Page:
Future for Internet uncertain, exciting

Research: Despite growth that has been stunted by greed, the new phase envisioned for the medium could make today's technology seem decidedly primitive.

August 18, 2002|By Andrew Ratner | Andrew Ratner,SUN STAFF

Thirteen years ago on Sept. 11, a date that at the time meant nothing to most Americans, a company announced a new name that also meant nothing to most then.

"It will be called America Online," said a spokeswoman for a Reston, Va.-based service for computer messengers that had been known as Quantum Computer Service.

A few miles away, in Falls Church, a formerly nonprofit computer network called UUNET had begun gaining subscribers who wanted a source of "public-domain software, or simply a fast, reliable method for sending messages to far-off places."

The new age of communications they eagerly promised did arrive and spurred enormous growth at both companies, one into AOL Time Warner Inc., the other as part of WorldCom Inc.

Now their futures are uncertain, and so is the Internet's. But even though investors have all but given up on the companies based in the medium, engineers are working on systems that one day are likely to make what is being used today seem primitive.

It isn't a coincidence that two of the business scandals gripping Wall Street and Washington this summer involve two of the biggest players in the Internet. AOL Time Warner, now the parent of America Online, is under investigation for accounting questions and recently named a new chief executive officer for America Online from outside the company to right the ship. WorldCom, parent of UUNet, has seen its stock delisted, its top accountants arrested and its lawyers in bankruptcy court handling the largest Chapter 11 filing in history.

The two communications giants - responsible, in one way or another, for connecting most users to the Internet - mistakenly counted on rapid growth of the medium and might have altered their accounting when reality failed to match expectations.

Similar miscalculations have felled hundreds of smaller dot-com businesses, cost about 150,000 jobs and burned billions of invested capital since last year.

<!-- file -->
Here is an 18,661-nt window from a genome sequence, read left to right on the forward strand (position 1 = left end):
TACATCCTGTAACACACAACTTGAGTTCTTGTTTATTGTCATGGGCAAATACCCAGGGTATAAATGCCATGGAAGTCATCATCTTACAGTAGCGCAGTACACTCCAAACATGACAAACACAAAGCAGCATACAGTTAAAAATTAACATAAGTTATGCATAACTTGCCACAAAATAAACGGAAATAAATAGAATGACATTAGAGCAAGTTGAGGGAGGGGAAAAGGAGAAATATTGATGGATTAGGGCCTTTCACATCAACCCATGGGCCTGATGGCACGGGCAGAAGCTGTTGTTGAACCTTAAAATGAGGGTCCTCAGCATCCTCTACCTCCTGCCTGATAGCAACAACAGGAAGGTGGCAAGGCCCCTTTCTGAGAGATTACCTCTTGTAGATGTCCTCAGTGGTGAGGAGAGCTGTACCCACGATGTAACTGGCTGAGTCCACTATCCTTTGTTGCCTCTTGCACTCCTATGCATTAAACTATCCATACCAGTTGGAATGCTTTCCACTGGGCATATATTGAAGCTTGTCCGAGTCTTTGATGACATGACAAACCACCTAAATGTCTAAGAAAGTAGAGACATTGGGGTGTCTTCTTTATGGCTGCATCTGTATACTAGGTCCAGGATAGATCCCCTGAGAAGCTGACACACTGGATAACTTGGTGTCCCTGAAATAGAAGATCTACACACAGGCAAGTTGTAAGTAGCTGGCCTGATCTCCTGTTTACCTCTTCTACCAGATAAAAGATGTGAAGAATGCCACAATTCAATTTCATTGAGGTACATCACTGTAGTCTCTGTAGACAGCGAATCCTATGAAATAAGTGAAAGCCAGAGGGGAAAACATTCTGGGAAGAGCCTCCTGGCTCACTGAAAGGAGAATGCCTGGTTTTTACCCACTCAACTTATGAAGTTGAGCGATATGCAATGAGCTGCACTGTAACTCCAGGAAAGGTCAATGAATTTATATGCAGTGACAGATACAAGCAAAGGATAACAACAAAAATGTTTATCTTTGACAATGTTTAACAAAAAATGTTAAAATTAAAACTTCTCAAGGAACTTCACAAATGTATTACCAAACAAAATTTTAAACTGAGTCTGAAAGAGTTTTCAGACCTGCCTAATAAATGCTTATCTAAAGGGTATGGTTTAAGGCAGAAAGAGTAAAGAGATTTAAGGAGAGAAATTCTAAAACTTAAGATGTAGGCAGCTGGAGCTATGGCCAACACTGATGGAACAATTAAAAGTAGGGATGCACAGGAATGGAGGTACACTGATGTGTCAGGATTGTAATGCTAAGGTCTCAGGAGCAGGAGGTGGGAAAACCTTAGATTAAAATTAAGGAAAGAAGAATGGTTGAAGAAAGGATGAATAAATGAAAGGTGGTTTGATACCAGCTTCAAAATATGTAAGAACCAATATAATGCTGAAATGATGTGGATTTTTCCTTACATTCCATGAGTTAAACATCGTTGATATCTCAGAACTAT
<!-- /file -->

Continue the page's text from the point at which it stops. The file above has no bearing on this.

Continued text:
"The problem that WorldCom and AOL had in common was an overreaching, an overestimation, of how fast the uptake was going to be," said Tim Miller, who tracks Internet mergers and acquisitions for Webmergers.com, a San Francisco company. "It's a classic pattern of technology booms to overestimate the short-term impact and underestimate the long-term impact."

The past five years of the commercial Internet were a roller coaster of boom and bust.

What will the next five years bring?

Many think the Internet will become more integral to the inner workings of business, with software tied to the Internet, rather than using it just as a marketing or sales tool. Some predict greater uses for consumers - perhaps a future in which you could use your handheld Internet device while vacationing down the ocean to check whether you forgot to turn off the stove at home - and switch it off by remote control if you did leave it on.

"The AOL problem, the WorldCom problem, it all comes down to management of change," said Shohreh A. Kaynama, a professor who is chairman of marketing and electronic business studies at Towson University. "Technology needs to adapt to people, not vice versa. It has to become what we call `refrigerator technology.' When you open the refrigerator door, you don't think about the technology behind it. It just ought to work."

Whatever the future holds for AOL and WorldCom, the Internet seems to be here to stay.

Few technologies have gained broad popularity so quickly.

About 70 percent of Americans use the Internet, 45 percent communicate by e-mail, and 40 percent have bought something online, according to a recent federal study, "A Nation Online."

Napster, the music-sharing Web site that was bankrupted by legal problems, had as many users within two years as it took the telephone 80 years to gain. A greater percentage of people pay extra for high-speed broadband Internet connections than bought color televisions at a comparable early stage. (Broadband and color television were both dismissed as business failures initially.)

Obstacles abound

Plenty of obstacles confront the future of the Internet. A technology devised in university labs 40 years ago for the U.S. military to survive a Cold War attack must survive the cold feet of investors.

Capital has become tighter as a bear market that insists on profitability replaces a bull market that was mostly impressed by market share.

About $2.6 billion of venture capital was invested in Internet companies this year through June.

That was comparable to 1998, when $5.1 billion went into Internet start-ups for the year. That's a tenth of the amount in 2000, when Internet ideas absorbed $49 billion and consumed half of all venture capital, according to the National Venture Capital Association in Arlington, Va. Today, 3 percent of all venture capital flows to Internet businesses.

Technological hurdles also stand in the way.

Basic "dial-up" connections to the Internet have become slower as Web sites have become "heavier" with fancier graphics and video.

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